Not all users know about this step and you shouldn’t expect them to. Offer a clear guide on world discovery (how to do it, why it’s necessary). The advantages are that you make sure the user doesn’t abandon the app before the experience really starts and that you can more easily manage their expectations.
Another constraint could be the size of the space available to the user. Depending on the type of experience you’re developing, you might want a large open space, or close proximity to a wall, or neither. Generally speaking, tight spaces are the enemy.
Tailor the app to work well in as many conditions as possible. When you run into limits, and you most likely will, explain to your users what is required of them to improve performance.
Some of the worst conditions your AR app will run into are: low-light environments, tight spaces, rooms where the colors of the walls, floors or furniture are very similar. These types of factors take their toll on the sensors of mobile devices.
As I said, you may know all this, but your audience might not. Communicate these facts to them and minimise the risk of them giving up in frustration.
Show and tell
Sometimes digital objects can seem so real, we can’t tell what’s really there or not. That sounds great for mobile AR apps but it’s a double-edged sword. If the objects you create don’t stand out in a meaningful way, they fade into the boring, real-life background. Then, users ignore them.
Or the opposite could happen: they think something real is actually part of the augmented reality experience.
Other times, the app and the users don’t agree on what constitutes a viable plane. That happens when the user places an object on a plane (a wall, for example), but the app doesn’t recognize that plane as such. As a result, the object hovers without being anchored and is liable to move in unintended ways or simply disappear.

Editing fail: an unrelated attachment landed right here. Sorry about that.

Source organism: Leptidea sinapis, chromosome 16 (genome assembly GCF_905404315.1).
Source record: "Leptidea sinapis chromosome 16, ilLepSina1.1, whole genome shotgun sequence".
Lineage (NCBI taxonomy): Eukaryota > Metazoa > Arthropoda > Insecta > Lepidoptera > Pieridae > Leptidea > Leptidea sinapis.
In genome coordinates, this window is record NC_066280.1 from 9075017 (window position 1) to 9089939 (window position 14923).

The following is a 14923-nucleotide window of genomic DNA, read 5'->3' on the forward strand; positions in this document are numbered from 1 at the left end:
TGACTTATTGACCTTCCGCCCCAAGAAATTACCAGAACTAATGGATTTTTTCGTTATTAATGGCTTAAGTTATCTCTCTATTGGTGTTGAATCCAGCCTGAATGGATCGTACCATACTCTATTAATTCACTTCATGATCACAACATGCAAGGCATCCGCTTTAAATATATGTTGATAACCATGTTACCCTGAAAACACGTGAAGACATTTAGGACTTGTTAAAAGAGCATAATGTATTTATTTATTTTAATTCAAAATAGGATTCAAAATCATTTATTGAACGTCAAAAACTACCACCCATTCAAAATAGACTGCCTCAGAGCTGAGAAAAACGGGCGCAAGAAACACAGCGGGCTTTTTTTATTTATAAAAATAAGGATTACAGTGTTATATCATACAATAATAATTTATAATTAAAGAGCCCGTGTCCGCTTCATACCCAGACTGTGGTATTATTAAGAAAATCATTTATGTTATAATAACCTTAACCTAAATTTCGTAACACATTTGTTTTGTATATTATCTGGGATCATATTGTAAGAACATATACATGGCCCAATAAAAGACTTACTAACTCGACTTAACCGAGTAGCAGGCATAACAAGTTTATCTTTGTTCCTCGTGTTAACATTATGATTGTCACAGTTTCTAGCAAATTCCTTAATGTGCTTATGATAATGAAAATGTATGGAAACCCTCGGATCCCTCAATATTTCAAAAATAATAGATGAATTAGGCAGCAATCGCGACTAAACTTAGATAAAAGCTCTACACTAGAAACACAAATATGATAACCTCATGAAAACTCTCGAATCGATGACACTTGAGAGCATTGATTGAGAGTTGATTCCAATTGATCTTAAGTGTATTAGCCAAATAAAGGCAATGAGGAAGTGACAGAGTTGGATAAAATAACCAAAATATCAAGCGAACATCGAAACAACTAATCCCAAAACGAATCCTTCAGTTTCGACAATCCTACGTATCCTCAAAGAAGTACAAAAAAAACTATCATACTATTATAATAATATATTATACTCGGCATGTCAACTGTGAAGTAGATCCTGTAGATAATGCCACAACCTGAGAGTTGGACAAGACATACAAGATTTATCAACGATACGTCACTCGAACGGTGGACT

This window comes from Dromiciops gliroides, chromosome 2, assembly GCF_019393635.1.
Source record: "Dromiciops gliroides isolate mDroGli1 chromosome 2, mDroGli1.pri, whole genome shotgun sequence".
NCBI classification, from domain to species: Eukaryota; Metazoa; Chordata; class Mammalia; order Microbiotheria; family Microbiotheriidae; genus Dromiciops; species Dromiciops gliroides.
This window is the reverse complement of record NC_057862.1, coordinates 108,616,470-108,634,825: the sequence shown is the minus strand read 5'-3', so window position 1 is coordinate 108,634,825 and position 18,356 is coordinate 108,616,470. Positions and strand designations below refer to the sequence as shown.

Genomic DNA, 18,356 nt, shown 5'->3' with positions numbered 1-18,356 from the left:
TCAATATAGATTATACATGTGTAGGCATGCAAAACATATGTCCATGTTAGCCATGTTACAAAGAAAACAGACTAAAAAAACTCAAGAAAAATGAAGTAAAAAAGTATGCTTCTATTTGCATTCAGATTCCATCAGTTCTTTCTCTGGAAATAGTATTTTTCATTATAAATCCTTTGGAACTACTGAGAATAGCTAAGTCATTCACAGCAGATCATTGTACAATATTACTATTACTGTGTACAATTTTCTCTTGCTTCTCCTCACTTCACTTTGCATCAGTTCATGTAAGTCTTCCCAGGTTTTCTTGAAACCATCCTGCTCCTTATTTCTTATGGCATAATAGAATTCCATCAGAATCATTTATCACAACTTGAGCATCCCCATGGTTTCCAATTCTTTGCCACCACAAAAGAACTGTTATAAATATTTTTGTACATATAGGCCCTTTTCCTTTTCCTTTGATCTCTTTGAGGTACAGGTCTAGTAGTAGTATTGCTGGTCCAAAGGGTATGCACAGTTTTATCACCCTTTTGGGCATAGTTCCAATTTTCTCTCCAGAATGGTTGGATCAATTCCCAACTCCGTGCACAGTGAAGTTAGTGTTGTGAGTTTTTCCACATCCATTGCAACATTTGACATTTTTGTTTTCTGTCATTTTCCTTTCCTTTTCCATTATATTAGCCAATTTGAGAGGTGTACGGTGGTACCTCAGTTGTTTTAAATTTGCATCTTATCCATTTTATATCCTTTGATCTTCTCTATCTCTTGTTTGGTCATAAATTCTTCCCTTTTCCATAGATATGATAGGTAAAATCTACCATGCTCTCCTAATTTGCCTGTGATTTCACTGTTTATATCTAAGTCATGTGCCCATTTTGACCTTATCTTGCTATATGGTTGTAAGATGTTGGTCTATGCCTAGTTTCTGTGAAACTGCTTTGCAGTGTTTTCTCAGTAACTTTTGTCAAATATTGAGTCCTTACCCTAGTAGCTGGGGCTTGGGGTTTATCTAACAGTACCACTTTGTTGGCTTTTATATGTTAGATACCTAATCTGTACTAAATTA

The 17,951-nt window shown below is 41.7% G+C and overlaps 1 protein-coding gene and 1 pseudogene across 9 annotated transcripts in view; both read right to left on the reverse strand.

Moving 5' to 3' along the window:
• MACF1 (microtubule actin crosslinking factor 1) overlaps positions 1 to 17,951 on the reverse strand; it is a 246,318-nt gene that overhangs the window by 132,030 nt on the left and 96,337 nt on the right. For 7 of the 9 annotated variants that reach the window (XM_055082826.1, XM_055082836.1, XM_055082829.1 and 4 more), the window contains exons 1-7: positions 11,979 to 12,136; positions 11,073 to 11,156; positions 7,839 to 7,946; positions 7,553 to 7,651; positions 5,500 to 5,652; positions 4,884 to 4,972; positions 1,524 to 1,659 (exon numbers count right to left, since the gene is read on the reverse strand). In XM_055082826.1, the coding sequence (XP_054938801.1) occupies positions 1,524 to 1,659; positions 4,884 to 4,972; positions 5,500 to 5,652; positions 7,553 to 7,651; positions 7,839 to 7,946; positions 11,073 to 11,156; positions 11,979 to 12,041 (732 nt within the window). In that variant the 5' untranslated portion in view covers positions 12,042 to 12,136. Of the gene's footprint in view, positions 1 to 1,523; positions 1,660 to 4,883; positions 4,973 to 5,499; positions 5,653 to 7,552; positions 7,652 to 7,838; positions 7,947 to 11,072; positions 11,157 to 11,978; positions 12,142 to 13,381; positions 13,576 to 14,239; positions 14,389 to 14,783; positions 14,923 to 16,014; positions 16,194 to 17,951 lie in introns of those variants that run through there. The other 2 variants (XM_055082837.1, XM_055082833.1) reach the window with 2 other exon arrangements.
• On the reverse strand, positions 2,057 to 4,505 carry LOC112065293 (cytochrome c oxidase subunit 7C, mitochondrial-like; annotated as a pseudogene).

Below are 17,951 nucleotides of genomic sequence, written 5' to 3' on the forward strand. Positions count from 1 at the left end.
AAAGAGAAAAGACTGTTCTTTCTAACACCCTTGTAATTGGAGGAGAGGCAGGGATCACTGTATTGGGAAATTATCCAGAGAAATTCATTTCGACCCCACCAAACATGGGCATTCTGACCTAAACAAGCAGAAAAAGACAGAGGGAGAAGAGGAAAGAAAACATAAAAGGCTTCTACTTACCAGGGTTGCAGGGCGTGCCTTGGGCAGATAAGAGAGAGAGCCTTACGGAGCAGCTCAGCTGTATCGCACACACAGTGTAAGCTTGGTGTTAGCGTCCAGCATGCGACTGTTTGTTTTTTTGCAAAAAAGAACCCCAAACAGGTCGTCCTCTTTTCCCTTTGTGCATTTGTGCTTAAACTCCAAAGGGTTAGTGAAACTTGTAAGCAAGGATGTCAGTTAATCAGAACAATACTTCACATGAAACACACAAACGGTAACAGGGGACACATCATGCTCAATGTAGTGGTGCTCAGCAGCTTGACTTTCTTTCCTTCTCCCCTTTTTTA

Technically, these two negative scenarios are different. But they have the same solution!
Use contrasts and highlights strategically. When placing an object, lighten recognized planes and darken everything else. If you want the user to interact with the object, give it a highlight, an animation, something to grab attention. You can also do all that through text pop-ups at the right moments.
There are millions of ways of telling the user to look at something. Brainstorm ideas, try them out and see what works and what doesn’t.
Evolution and expansion of AR
Augmented reality is making waves in industries like manufacturing, telecommunication, and energy – where the workforce is usually thinly spread over remote areas. In this kind of situation AR is used for communication and learning.
In addition, educational and healthcare organizations rely on AR and VR as the most engaging and easy-to-use technologies for final users. As an example, healthcare companies are creating AR tools for the operating room, while students experience interactive classes using AR.
Moving forward, AR development will bring out many new features, which will lead to:
- Developers creating even more complex interactions;
- Businesses finding new ways to engage with their clients through augmented reality.
Building a better reality
The tech world we live in is always changing and innovating. Lately, we’ve been getting new technologies so good that they become a must-have on the market. AR is one of those.
We constantly see things like “Is AR the next big thing in…?”. That applies to gaming, health tech, education, sports, manufacturing, commerce and many more industries. Competition is extraordinarily fierce on the cutting edge but AR’s star is still rising and I’m sure we’ll see more amazing developments in the future.
The appeal of AR on the mobile platform is so strong, many users try apps just to experience the AR features.
Our need to discover and learn has never been as strong as it is today. AR helps fulfill this need, in an immersive way. It brings both fantastic and realistic representations of real world objects in a half-virtual world.
A special thank you to Alex Iftode and Erika Kramarik for helping me write this piece and to Sabina Stanescu for making the awesome visuals!